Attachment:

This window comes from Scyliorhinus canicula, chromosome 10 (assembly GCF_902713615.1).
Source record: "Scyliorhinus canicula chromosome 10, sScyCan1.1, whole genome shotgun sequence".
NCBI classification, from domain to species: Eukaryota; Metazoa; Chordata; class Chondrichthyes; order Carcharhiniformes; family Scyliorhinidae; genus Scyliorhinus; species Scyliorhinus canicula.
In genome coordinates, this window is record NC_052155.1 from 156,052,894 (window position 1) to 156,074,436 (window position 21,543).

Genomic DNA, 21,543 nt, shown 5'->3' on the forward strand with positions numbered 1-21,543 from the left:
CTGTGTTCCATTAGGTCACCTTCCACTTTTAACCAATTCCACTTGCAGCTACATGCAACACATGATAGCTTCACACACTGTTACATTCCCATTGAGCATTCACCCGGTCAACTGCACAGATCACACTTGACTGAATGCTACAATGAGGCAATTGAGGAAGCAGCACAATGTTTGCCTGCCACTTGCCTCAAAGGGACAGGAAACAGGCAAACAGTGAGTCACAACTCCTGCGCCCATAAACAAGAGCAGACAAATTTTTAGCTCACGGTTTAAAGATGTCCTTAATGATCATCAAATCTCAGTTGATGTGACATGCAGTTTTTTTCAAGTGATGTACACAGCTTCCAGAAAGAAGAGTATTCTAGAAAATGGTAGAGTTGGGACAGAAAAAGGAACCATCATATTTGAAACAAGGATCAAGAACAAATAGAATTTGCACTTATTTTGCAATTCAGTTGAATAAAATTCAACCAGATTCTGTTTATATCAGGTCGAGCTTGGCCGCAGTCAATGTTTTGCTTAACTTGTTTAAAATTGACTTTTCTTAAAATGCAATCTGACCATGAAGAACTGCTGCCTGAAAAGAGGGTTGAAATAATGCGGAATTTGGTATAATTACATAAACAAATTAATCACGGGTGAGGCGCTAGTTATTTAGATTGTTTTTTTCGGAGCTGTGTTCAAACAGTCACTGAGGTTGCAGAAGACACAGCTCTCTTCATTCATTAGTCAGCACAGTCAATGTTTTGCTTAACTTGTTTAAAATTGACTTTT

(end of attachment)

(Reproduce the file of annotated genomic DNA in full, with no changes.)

This window comes from Scyliorhinus canicula, chromosome 10 (assembly GCF_902713615.1).
Source record: "Scyliorhinus canicula chromosome 10, sScyCan1.1, whole genome shotgun sequence".
NCBI classification, from domain to species: Eukaryota; Metazoa; Chordata; class Chondrichthyes; order Carcharhiniformes; family Scyliorhinidae; genus Scyliorhinus; species Scyliorhinus canicula.
In genome coordinates, this window is record NC_052155.1 from 156,052,894 (window position 1) to 156,074,436 (window position 21,543).

Genomic DNA, 21,543 nt, shown 5'->3' on the forward strand with positions numbered 1-21,543 from the left:
CTGTGTTCCATTAGGTCACCTTCCACTTTTAACCAATTCCACTTGCAGCTACATGCAACACATGATAGCTTCACACACTGTTACATTCCCATTGAGCATTCACCCGGTCAACTGCACAGATCACACTTGACTGAATGCTACAATGAGGCAATTGAGGAAGCAGCACAATGTTTGCCTGCCACTTGCCTCAAAGGGACAGGAAACAGGCAAACAGTGAGTCACAACTCCTGCGCCCATAAACAAGAGCAGACAAATTTTTAGCTCACGGTTTAAAGATGTCCTTAATGATCATCAAATCTCAGTTGATGTGACATGCAGTTTTTTTCAAGTGATGTACACAGCTTCCAGAAAGAAGAGTATTCTAGAAAATGGTAGAGTTGGGACAGAAAAAGGAACCATCATATTTGAAACAAGGATCAAGAACAAATAGAATTTGCACTTATTTTGCAATTCAGTTGAATAAAATTCAACCAGATTCTGTTTATATCAGGTCGAGCTTGGCCGCAGTCAATGTTTTGCTTAACTTGTTTAAAATTGACTTTTCTTAAAATGCAATCTGACCATGAAGAACTGCTGCCTGAAAAGAGGGTTGAAATAATGCGGAATTTGGTATAATTACATAAACAAATTAATCACGGGTGAGGCGCTAGTTATTTAGATTGTTTTTTTCGGAGCTGTGTTCAAACAGTCACTGAGGTTGCAGAAGACACAGCTCTCTTCATTCATTAGTCAGCACAGTCAATGTTTTGCTTAACTTGTTTAAAATTGACTTTT